MyFonts Rising Stars Newsletter, January 2015
Rising Stars masthead
The MyFonts newsletter for popular new fonts

We know — it’s a busy month at MyFonts, with newsletters landing in your mailbox in quick succession. Don’t panic! It happens only once a year, and last week’s Most Popular Fonts of 2014 is a newsletter many of you devour — literally, if such a thing is possible. With this edition of Rising Stars, it’s back to the future: here are some of the most successful fonts of this month, and the next. Enjoy!

This Month’s Rising Stars

Distillery font sample

In our Most Popular Fonts newsletter we featured several examples of what must be the trend of the moment: heterogeneous packages of combinable fonts in contrasting styles. We had not seen much in this vein yet from Argentina’s Sudtipos, so we’re pleased to welcome Distillery. Drawn by youthful talent Carolina Marando with production work by Alejandro Paul, Distillery is a fresh take on the genre. The family’s influences come from different eras and styles, ranging from Roman capitals and shapes found in the Arts & Crafts movement to traditional tattoo styles, mid-century showcards and contemporary chalkboard lettering. The result is a tasty minestrone of cheerful ingredients; it comes with alternates, ligatures, icons, ornaments, and more. The possibilities for personalized layouts are endless. Distillery is 35% off until January 22, 2015.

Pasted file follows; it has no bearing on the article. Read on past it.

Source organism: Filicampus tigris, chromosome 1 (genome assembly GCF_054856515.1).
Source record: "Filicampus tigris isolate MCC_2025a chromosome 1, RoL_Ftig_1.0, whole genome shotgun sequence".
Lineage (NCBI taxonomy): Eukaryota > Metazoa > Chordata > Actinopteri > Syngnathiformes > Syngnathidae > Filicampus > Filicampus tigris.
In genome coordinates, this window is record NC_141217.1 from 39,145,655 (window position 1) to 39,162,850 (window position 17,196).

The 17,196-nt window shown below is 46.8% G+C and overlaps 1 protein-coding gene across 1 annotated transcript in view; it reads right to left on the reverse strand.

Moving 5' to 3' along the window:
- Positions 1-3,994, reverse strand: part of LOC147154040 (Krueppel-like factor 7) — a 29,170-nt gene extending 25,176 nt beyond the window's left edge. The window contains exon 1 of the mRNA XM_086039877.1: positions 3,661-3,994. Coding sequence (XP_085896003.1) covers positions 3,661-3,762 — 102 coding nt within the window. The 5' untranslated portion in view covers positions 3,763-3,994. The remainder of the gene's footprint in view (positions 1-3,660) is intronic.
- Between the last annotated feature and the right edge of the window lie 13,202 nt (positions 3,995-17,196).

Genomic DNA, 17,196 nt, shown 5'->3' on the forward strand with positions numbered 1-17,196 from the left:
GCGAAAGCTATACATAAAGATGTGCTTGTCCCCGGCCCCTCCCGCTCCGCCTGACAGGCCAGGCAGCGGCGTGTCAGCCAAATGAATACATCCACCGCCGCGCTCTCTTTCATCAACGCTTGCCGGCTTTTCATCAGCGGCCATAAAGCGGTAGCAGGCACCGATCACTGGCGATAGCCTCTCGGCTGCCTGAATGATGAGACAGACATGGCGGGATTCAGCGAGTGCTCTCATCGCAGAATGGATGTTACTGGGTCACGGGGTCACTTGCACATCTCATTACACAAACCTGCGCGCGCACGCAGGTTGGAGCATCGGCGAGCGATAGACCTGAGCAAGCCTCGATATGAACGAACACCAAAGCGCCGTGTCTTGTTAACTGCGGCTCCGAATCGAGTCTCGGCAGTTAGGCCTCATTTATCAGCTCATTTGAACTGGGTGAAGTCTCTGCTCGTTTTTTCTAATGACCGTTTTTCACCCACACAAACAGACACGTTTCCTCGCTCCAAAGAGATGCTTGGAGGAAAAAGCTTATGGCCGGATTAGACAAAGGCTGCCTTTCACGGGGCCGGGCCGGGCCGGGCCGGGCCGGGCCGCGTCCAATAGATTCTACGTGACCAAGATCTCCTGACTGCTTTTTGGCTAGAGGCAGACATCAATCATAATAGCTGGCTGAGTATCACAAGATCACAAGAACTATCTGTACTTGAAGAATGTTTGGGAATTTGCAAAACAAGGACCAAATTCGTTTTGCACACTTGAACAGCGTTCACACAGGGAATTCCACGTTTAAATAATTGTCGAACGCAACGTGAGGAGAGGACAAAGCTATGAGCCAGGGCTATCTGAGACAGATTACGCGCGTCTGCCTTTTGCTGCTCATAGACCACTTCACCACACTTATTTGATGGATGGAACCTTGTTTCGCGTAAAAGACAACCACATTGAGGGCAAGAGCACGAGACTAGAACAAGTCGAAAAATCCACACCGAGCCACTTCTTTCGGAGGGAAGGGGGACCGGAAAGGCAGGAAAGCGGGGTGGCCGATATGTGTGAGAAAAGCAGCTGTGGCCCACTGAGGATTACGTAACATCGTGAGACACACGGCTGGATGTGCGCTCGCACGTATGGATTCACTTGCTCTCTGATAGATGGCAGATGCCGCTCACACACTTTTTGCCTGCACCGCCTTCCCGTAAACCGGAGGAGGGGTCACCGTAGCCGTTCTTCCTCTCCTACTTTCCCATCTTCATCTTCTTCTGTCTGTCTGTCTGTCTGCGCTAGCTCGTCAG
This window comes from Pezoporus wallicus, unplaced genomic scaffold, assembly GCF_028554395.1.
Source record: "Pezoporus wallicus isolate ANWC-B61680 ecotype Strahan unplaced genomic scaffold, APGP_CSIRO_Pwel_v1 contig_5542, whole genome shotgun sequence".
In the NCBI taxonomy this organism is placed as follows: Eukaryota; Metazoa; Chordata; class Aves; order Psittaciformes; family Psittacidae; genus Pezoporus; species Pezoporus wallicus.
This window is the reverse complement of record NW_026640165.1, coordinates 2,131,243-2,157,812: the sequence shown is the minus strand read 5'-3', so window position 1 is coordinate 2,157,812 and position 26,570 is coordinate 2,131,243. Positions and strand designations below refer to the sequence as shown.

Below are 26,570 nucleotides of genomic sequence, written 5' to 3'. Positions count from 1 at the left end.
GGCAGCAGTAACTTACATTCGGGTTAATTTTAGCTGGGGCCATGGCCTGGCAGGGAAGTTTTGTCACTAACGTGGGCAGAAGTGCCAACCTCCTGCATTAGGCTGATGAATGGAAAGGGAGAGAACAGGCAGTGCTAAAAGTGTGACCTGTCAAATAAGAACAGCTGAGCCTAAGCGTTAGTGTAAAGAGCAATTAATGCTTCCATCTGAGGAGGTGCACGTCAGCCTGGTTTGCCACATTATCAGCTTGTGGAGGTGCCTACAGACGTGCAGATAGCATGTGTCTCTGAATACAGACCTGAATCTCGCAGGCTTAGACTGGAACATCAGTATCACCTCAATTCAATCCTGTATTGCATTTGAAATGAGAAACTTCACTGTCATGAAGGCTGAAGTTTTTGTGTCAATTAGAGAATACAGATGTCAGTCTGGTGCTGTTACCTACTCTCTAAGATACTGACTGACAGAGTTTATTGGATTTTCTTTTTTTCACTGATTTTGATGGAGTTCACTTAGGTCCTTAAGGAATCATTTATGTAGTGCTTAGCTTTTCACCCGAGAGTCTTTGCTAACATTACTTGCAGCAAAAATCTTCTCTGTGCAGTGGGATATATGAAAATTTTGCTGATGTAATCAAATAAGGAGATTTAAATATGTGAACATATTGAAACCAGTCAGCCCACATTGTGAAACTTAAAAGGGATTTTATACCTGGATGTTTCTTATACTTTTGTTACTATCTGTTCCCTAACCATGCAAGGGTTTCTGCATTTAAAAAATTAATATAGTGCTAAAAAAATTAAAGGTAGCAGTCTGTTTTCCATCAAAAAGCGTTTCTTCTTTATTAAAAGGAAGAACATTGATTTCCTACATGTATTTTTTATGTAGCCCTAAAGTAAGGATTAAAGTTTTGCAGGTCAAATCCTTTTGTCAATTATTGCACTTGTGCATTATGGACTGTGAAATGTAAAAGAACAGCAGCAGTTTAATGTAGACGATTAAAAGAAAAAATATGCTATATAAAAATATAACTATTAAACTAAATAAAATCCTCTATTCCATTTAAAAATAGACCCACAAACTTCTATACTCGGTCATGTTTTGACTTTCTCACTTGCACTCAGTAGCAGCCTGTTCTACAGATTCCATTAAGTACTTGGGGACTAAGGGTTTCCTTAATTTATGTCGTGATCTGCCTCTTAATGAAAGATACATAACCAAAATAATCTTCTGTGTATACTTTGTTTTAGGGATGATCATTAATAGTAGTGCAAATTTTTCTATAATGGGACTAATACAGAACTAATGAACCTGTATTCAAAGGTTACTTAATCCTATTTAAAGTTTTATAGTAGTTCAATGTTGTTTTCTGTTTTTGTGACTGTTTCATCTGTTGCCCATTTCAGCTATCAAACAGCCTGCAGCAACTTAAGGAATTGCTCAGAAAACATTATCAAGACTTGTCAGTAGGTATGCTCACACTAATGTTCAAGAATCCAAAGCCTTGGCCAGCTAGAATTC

TD Lemon font sample